First, the district court denied that the trustee had in fact abandoned the plants. There was no evidence or procedural record of such an abandonment. Not a good start for the company. Second, as to the non-plant assets, the district court cited that the test is not where the money came from to purchase the equipment, office supplies, and furniture, but rather were they used in the cultivation and sale of cannabis, and the district court found that they had indeed been used in that activity. The district court turned to a seminal marijuana bankruptcy case, In re Arenas, 514 B.R. 887 (D. Bankr. Colo. 2014), for the proposition that bankruptcy protections and processes are not available for assets “that are used for, or generated by, a business prohibited under the CSA.”
Conclusory Comments on Great Lakes Cultivation.
Curiously, the district court dedicates a notable portion of its opinion to the suggestion that a Chapter 7 might not be necessary to liquidate the company in a fair and orderly manner, suggesting assets were limited and creditors were few. The company’s response was that Chapter 7 benefited one of its minority shareholders. This begs the question whether the same result would have occurred had this been a larger cannabis business, with a larger amount of money on the line, with large institutional creditors, and competing claims.
Master Equity Group, LLC
The second bankruptcy is also a Michigan based case filed in 2022 by Master Equity Group, LLC. This case, however, sought Chapter 11 protection under Subchapter 5, not Chapter 7. The company sought to reorganize, not liquidate.
In court filings, the company described itself as a “holding and management company for several related-entity businesses operating in the cannabis industry.” In this role, Master Equity Group buys or leases property to sublease to cannabis businesses along with providing accounting, payroll and other centralized functions. Court filings reflected that the company earnings came from — albeit indirectly —marijuana-related businesses.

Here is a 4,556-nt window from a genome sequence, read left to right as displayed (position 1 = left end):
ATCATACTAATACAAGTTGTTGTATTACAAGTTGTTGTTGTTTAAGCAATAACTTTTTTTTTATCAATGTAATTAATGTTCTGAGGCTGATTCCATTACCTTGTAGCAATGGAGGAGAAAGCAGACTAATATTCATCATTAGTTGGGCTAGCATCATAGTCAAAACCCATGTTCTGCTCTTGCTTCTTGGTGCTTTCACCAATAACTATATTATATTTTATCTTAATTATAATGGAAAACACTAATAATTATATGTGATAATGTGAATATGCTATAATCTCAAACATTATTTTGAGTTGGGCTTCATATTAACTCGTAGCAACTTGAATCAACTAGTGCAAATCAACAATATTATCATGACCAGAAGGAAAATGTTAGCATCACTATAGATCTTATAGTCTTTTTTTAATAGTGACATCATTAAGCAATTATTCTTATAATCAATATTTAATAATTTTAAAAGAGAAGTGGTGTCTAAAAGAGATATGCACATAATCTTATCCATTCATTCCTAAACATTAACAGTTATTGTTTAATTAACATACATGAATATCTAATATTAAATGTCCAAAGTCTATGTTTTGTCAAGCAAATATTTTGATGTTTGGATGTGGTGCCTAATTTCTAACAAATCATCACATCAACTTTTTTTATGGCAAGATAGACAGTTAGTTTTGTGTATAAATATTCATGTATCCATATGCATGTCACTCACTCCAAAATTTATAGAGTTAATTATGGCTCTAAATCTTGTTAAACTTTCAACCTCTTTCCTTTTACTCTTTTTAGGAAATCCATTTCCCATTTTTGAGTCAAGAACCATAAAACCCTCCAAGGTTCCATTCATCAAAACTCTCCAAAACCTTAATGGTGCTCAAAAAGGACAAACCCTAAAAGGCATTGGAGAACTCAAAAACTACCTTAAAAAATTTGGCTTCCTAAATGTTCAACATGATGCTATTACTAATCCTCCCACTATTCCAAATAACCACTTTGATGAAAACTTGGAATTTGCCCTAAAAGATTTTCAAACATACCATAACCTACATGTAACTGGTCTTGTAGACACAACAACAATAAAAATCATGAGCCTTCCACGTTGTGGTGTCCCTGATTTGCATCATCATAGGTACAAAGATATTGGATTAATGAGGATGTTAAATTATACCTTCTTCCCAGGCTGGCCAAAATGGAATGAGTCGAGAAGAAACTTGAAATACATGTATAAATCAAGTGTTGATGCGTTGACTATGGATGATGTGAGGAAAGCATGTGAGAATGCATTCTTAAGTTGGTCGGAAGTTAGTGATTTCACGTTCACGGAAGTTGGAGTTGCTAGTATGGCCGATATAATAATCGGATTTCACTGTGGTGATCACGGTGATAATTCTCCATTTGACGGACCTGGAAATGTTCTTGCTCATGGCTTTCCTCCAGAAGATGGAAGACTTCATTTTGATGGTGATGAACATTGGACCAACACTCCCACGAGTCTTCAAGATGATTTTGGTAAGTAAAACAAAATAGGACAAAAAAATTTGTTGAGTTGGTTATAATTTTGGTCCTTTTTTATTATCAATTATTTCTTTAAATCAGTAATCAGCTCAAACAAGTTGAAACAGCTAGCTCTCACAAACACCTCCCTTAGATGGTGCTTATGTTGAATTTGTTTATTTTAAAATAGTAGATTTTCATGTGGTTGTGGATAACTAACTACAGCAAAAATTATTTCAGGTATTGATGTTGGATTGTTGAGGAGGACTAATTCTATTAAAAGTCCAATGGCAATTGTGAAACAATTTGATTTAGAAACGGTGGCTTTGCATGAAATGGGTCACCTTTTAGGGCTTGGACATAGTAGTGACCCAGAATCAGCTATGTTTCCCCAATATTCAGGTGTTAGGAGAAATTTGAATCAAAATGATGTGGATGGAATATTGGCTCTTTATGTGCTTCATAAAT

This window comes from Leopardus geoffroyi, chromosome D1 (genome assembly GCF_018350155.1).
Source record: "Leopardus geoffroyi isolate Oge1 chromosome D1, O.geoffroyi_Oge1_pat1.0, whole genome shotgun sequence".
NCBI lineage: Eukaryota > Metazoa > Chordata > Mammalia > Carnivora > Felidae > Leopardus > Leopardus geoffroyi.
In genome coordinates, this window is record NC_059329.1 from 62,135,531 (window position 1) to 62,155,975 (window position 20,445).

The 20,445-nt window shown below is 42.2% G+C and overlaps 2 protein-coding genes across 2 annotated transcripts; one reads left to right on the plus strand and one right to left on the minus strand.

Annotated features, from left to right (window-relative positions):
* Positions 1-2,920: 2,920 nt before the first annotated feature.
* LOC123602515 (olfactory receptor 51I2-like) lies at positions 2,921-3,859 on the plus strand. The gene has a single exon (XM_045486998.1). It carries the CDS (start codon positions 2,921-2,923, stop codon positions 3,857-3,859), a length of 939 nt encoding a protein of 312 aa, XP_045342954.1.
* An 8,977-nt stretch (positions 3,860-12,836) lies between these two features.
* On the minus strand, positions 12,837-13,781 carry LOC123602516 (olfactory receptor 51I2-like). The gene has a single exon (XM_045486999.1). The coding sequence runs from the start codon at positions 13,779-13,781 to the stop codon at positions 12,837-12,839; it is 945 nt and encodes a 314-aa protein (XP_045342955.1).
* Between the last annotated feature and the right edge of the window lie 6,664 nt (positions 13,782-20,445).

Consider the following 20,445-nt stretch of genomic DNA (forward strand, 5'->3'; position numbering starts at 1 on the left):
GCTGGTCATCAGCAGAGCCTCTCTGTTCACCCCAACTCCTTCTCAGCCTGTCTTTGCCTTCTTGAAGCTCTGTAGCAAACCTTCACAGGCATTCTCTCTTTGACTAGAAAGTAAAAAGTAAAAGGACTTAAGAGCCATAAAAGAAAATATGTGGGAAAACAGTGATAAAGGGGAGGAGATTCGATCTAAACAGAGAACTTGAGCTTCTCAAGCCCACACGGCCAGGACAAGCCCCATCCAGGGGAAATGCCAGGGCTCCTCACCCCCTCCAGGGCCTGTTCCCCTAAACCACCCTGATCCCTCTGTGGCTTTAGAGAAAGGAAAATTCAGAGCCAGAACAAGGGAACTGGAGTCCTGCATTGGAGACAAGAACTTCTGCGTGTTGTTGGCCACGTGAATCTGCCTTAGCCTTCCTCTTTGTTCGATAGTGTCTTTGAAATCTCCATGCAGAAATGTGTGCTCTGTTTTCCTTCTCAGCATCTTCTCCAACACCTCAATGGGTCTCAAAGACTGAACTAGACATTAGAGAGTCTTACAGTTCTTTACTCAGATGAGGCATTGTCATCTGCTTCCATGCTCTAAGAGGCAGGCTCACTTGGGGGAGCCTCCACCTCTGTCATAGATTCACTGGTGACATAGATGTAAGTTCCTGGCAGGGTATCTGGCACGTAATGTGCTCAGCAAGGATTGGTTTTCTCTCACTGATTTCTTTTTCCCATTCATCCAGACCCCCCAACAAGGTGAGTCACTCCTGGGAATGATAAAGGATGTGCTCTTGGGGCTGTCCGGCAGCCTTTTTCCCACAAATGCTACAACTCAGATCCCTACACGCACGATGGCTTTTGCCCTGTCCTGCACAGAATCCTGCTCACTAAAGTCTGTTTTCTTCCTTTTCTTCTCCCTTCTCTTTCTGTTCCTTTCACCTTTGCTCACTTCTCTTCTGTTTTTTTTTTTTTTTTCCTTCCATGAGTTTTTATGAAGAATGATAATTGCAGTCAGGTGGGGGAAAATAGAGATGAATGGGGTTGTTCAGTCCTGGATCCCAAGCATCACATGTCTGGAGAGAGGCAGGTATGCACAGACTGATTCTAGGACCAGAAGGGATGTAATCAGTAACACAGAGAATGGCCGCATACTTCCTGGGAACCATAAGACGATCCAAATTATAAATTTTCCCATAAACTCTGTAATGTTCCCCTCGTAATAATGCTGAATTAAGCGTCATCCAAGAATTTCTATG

It is this last point that the trustee seized upon in moving to dismiss. The trustee argued that all of the company’s “earnings, cash flow and income” came from the “growing, processing and retail sale of recreational and medical marijuana.” The trustee further argued that the “only possible way” for the company to fund any Chapter 11 plan of reorganization is to use the proceeds of criminally illegal activity. The company apparently agreed, because it soon stipulated to a voluntary dismissal of its Chapter 11 filing.
Conclusory Comments on Master Equity Group.
As with Great Lakes Cultivation, there were other issues with the company, including its ongoing litigation with one of its landlords, which appeared to make any plan financially impossible. Master Equity Group, LLC, like Great Lakes Cultivation, LLC, was not the perfect “cannabis” debtor with the perfect profile to be that “great hope” for movement toward federal normalization of cannabis businesses, at least with respect to bankruptcy filings.
The takeaway on both Michigan cases is that cannabis will have to wait a while for bankruptcy protection. It may have to wait until federal legalization or, perhaps, until larger institutional lenders are brought into the mix, either via the SAFE Act or otherwise.
Until then, any hope of entering the bankruptcy courtroom for a cannabis business is going to require the perfect case – perfect debtor with highly-valued assets, large debts and claims, larger creditors who want an organized and controlled reorganization or liquidated distribution, and an insurance company or two with something on the line thrown in, just to make things interesting.
Well, maybe next year.